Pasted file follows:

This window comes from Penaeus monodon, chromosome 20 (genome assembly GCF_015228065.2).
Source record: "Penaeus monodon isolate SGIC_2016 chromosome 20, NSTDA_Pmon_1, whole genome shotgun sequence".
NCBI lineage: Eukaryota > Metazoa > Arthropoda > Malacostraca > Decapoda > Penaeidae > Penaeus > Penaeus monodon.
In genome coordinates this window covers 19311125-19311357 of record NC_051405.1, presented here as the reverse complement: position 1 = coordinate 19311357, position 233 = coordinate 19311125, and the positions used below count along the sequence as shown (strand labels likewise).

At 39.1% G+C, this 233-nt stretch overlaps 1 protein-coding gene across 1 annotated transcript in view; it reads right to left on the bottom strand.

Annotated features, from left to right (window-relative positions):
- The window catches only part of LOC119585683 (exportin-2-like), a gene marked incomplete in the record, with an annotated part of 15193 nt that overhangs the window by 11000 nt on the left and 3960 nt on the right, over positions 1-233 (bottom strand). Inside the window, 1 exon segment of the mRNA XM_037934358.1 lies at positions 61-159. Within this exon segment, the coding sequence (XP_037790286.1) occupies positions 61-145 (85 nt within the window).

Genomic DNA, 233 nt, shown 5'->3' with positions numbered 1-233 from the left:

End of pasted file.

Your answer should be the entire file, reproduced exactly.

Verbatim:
This window comes from Penaeus monodon, chromosome 20 (genome assembly GCF_015228065.2).
Source record: "Penaeus monodon isolate SGIC_2016 chromosome 20, NSTDA_Pmon_1, whole genome shotgun sequence".
NCBI lineage: Eukaryota > Metazoa > Arthropoda > Malacostraca > Decapoda > Penaeidae > Penaeus > Penaeus monodon.
In genome coordinates this window covers 19311125-19311357 of record NC_051405.1, presented here as the reverse complement: position 1 = coordinate 19311357, position 233 = coordinate 19311125, and the positions used below count along the sequence as shown (strand labels likewise).

At 39.1% G+C, this 233-nt stretch overlaps 1 protein-coding gene across 1 annotated transcript in view; it reads right to left on the bottom strand.

Annotated features, from left to right (window-relative positions):
- The window catches only part of LOC119585683 (exportin-2-like), a gene marked incomplete in the record, with an annotated part of 15193 nt that overhangs the window by 11000 nt on the left and 3960 nt on the right, over positions 1-233 (bottom strand). Inside the window, 1 exon segment of the mRNA XM_037934358.1 lies at positions 61-159. Within this exon segment, the coding sequence (XP_037790286.1) occupies positions 61-145 (85 nt within the window).

Genomic DNA, 233 nt, shown 5'->3' with positions numbered 1-233 from the left: